African Journal of Range and Forage Science

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Fire as a method of controlling macchia (Fynos) vegetation on the Amathole Mountains of the Eastern Cape

Trollope WSW


Earlier research on eradicating macchia (fynbos) vegetation on the Amatole Mountains showed that both the lowland and highland macchia communities were re-established from coppice growth and seedlings. Follow-up burning treatments were, therefore, applied following eradication. In the lowland macchia, burning two years after destroying a dense stand of Cliffortia linearifolia, followed by another burn one year later, virtually eliminated the species and caused a complete recovery in the grass sward. In the highland macchia, burning two, three, or four years after the original treatments was equally effective in reducing the regrowth of Erica brownleeae and Cliffortia paucistaminea to negligible proportions. However, the hotter the burn, the more adversely affected was the grass sward. This effect became more pronounced as the interval increased between the original eradication treatment and the follow-up burn.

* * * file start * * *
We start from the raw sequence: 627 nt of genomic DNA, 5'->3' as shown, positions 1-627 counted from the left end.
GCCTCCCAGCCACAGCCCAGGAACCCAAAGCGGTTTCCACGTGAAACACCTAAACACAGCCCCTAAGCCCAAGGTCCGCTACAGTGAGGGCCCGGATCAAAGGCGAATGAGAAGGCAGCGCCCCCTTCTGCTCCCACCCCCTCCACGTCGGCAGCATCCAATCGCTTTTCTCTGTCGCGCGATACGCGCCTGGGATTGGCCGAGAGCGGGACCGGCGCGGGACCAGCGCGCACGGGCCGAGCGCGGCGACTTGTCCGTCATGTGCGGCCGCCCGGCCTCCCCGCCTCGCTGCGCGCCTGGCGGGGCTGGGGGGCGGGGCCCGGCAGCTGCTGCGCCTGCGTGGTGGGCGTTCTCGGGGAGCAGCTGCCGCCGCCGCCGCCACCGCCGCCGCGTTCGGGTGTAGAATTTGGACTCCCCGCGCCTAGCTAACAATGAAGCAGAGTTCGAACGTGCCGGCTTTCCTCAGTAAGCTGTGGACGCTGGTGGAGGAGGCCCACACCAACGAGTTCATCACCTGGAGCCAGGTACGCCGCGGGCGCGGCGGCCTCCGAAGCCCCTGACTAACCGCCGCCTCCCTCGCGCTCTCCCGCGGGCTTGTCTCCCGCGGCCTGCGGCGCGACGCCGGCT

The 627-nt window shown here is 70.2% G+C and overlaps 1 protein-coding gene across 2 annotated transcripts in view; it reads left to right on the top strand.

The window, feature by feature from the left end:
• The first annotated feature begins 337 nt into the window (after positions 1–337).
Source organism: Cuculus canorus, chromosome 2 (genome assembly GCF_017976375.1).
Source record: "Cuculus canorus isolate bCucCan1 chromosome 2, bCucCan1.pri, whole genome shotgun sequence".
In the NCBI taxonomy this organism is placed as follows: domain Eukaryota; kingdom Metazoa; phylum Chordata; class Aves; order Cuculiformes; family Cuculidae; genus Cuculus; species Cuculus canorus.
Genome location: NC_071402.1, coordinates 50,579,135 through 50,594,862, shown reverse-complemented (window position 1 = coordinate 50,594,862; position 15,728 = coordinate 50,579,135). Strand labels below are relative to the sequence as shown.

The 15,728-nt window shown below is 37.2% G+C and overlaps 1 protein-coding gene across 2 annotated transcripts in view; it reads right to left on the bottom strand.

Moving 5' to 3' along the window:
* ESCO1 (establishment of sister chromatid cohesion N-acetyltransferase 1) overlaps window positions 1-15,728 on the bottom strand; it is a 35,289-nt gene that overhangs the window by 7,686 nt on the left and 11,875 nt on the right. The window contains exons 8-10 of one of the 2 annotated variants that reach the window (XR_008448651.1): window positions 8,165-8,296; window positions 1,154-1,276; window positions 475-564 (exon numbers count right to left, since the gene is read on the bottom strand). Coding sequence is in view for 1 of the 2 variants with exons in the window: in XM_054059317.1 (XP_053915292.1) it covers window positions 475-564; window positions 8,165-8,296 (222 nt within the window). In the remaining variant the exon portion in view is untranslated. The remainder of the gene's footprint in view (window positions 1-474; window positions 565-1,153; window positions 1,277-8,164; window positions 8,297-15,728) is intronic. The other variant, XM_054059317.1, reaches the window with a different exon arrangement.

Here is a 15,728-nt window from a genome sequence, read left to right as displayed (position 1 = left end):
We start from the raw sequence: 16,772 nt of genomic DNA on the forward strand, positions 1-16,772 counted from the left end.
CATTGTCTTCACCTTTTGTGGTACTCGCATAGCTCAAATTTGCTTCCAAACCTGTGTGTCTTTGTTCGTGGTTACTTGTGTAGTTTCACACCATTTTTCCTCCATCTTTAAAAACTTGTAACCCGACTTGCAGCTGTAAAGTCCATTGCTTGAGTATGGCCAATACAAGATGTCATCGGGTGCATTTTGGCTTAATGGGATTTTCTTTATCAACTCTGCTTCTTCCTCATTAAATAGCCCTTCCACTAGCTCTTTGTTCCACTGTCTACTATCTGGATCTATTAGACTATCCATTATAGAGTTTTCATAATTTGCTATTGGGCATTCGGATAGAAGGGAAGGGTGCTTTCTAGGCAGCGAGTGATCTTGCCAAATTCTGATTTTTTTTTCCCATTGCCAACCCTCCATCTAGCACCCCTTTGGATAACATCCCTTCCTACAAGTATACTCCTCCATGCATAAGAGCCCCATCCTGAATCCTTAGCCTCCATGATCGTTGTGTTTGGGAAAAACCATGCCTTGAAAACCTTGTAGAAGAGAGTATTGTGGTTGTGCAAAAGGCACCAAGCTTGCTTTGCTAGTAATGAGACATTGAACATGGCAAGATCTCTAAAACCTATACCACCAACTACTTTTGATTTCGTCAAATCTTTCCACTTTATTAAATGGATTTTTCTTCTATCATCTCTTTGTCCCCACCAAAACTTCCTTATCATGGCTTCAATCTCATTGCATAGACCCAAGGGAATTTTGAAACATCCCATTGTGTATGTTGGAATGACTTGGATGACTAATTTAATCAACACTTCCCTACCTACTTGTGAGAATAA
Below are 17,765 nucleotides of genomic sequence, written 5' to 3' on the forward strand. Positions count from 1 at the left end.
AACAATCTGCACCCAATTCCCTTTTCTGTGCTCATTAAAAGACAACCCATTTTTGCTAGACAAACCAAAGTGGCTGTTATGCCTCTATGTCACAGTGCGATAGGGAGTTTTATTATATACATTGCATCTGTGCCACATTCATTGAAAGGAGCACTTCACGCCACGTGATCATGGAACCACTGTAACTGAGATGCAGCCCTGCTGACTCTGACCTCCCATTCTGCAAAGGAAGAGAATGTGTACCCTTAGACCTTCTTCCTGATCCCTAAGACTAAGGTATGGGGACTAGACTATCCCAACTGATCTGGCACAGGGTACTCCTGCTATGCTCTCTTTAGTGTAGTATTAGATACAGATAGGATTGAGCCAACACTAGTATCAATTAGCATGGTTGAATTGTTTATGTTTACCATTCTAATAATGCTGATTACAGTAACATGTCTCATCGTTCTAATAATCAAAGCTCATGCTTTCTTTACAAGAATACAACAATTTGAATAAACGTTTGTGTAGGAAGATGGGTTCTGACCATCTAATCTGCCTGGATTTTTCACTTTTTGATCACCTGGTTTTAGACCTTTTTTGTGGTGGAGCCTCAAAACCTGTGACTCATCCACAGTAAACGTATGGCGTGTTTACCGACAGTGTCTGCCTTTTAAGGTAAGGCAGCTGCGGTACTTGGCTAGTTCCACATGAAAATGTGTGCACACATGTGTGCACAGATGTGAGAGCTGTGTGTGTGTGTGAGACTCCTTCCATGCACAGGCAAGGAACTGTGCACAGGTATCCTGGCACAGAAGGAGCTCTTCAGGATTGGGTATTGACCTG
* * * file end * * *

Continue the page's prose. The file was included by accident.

Keywords: macchia|plant communities|plants|growth|basal covers|seedlings|burning regimes|highlands|grass cover|Eastern Cape Province|Amathole Mountains|fynbos|eradications|vegetation|controlled burnings|fires|bush encroachments|lowlands

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